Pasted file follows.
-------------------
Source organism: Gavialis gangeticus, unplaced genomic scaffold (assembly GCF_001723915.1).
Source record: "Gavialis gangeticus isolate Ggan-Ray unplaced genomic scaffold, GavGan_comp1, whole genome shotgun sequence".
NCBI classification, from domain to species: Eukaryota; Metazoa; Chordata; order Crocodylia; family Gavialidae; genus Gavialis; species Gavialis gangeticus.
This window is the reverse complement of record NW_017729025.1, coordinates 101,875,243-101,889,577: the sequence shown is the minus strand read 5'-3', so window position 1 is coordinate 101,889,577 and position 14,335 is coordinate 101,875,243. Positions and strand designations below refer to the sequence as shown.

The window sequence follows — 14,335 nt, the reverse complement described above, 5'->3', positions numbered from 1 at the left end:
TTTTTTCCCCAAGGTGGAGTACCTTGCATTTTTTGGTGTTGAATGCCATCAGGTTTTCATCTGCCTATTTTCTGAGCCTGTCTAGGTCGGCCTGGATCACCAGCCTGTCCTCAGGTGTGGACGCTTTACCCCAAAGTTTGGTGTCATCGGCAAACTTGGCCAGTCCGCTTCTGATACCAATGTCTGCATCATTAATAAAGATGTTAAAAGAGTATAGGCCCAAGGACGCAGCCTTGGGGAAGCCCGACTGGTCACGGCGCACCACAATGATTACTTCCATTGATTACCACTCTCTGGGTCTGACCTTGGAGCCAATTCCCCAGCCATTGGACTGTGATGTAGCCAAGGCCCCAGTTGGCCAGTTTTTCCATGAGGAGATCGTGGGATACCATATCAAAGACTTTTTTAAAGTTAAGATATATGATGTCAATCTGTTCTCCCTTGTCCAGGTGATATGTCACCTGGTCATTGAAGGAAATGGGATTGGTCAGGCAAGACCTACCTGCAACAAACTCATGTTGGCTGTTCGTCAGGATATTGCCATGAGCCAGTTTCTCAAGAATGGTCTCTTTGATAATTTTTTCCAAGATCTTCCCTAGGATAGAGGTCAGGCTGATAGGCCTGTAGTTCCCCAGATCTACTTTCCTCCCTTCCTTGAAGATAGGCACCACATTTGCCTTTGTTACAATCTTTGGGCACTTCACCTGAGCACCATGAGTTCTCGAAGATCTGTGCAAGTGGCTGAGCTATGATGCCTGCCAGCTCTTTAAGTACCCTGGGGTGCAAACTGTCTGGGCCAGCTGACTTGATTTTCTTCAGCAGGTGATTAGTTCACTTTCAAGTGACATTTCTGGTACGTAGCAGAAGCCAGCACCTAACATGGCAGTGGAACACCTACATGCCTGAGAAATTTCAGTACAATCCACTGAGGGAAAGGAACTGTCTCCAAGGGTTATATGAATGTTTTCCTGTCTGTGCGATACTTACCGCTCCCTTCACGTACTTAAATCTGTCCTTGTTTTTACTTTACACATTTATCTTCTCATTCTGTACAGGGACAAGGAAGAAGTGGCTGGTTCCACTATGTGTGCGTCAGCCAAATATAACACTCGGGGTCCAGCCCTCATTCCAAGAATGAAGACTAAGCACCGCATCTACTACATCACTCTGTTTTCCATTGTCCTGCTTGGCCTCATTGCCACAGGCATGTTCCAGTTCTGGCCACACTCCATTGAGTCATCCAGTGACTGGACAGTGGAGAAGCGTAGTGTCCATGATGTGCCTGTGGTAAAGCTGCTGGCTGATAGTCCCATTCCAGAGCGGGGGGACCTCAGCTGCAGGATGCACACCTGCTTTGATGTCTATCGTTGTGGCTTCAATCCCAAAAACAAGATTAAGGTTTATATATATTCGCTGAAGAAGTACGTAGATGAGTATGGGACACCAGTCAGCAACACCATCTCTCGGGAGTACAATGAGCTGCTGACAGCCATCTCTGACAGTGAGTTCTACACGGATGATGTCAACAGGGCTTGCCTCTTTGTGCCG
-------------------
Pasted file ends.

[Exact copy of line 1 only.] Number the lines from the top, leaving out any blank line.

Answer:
Source organism: Gavialis gangeticus, unplaced genomic scaffold (assembly GCF_001723915.1).